A bipartisan bill is raising concerns among civil liberties groups over provisions that would allow the U.S. government to surveil, hack and shoot down consumer drones deemed a threat.
The Preventing Emerging Threats Act, according to National Journal’s Brendan Bordelon, would grant certain agencies the ability to take offensive measures against any unmanned aerial vehicles “that encroach on facilities, events, or assets the agencies deem to be at high risk from bad actors.”
Critics argue that the legislation’s broad language could lead to widespread abuse, while proponents point to incidents such as the recent attempted assassination of Venezuelan President Nicolás Maduro, which utilized drones carrying explosives, as proof of the bill’s necessity.
The act has been attached to the Federal Aviation Administration (FAA) reauthorization bill, which must be decided on by the end of this month.
Neema Singh Guliani, legislative counsel for the American Civil Liberties Union (ACLU), says the bill would give both the Department of Justice (DOJ) and Department of Homeland Security (DHS) “enormous new surveillance powers, the ability to use force, to seize private property, and to do all of that with no judicial oversight whatsoever.”
“A bill that raises these kinds of privacy and civil-liberties concerns shouldn’t become law, and it certainly shouldn’t be passed as part of this larger package that makes it very difficult for members to raise concerns and seek amendments to problematic provisions,” she said.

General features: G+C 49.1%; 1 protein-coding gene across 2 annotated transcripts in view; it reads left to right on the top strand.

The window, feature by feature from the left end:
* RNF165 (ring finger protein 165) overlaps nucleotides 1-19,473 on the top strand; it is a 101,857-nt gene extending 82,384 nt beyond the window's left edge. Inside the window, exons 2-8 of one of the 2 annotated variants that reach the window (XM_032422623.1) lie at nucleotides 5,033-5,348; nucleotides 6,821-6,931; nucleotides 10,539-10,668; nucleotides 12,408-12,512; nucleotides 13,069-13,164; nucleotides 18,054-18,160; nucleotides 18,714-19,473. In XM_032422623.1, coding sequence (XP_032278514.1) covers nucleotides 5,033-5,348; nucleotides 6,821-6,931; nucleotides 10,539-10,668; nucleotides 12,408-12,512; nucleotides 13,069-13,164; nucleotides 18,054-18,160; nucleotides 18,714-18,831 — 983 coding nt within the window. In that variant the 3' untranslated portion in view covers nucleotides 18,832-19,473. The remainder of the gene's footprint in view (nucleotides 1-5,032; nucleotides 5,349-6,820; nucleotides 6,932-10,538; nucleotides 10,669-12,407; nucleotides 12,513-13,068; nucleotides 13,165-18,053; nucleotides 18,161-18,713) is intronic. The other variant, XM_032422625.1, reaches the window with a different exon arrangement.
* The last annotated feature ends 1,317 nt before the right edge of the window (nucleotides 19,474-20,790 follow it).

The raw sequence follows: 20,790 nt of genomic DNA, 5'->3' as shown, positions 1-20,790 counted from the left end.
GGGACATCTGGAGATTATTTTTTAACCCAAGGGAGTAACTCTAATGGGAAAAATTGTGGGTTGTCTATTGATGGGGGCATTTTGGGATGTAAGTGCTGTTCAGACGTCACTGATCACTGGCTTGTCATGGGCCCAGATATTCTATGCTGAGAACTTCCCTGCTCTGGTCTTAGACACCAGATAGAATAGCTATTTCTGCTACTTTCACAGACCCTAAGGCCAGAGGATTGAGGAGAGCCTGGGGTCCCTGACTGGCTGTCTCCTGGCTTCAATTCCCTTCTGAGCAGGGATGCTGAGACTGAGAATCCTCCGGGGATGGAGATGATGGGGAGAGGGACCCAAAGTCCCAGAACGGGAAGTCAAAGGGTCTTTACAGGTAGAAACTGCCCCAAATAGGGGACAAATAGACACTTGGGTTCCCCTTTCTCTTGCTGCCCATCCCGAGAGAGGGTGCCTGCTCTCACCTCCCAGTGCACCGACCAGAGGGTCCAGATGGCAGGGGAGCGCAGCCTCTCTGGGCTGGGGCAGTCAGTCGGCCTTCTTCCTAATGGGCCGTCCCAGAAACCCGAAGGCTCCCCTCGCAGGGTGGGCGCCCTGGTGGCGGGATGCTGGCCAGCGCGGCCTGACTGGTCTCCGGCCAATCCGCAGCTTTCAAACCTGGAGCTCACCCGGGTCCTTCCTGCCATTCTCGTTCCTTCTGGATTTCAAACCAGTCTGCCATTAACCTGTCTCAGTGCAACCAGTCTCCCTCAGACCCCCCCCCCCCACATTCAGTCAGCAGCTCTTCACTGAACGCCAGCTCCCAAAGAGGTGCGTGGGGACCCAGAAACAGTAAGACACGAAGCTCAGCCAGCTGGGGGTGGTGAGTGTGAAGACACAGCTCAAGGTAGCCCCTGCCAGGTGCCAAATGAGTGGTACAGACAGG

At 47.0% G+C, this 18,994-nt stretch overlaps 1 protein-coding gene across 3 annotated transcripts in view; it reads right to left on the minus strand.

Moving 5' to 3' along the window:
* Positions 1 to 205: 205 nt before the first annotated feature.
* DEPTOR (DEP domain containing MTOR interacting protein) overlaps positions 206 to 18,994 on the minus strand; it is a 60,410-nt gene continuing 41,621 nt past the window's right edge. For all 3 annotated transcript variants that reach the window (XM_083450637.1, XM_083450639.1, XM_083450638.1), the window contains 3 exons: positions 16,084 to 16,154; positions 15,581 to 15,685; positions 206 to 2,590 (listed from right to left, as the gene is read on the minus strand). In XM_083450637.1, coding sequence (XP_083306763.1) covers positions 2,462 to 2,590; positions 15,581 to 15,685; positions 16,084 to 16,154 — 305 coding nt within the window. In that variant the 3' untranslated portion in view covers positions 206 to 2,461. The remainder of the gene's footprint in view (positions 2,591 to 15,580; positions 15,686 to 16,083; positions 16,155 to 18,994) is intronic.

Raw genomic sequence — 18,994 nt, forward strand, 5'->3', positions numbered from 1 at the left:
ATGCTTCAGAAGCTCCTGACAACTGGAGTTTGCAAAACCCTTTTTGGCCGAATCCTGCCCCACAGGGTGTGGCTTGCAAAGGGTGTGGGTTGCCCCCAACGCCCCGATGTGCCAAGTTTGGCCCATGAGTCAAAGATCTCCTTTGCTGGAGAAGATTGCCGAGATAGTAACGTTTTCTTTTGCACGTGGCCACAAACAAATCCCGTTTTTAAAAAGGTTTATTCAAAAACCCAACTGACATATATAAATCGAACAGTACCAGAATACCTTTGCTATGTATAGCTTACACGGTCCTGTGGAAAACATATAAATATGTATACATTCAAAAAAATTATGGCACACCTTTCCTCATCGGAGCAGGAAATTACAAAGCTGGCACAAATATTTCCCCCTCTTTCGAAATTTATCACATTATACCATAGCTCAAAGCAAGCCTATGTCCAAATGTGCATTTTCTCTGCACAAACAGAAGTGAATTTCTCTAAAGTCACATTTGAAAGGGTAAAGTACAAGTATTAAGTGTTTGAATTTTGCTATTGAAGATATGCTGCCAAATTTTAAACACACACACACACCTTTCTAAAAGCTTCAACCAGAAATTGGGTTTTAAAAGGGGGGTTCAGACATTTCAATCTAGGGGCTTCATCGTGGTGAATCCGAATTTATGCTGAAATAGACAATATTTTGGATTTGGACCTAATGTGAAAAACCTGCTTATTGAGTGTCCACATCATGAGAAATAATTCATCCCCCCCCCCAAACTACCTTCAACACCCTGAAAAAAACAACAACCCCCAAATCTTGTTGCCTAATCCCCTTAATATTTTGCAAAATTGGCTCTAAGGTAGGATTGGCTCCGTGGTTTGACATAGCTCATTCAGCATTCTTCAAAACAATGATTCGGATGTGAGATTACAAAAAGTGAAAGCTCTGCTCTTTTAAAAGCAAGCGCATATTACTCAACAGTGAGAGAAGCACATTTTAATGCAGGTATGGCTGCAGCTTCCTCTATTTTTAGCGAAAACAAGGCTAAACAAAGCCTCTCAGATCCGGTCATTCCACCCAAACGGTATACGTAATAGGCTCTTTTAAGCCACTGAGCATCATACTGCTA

While an earlier draft of the bill initially exempted the DOJ and DHS from abiding by certain laws concerning due-process, an updated bill still raises concerns over “broad exemptions from the privacy protections afforded by the Wiretap Act, the Computer Fraud and Abuse Act, and pen-register and trap-and-trace statutes,” Bordelon adds.
“While law enforcement previously had the emergency authority to take action against civilian drone threats, their actions would be subject to rigorous judicial scrutiny after the fact. That’s not the case with the new legislation…” Bordelon says, citing Open Technology Institute’s senior policy counsel Robyn Greene.
Although numerous civil liberties groups are pushing for the bill to be detached from the FAA’s reauthorization, many expect it to continue reappearing whenever “must-pass legislation rolls around” again.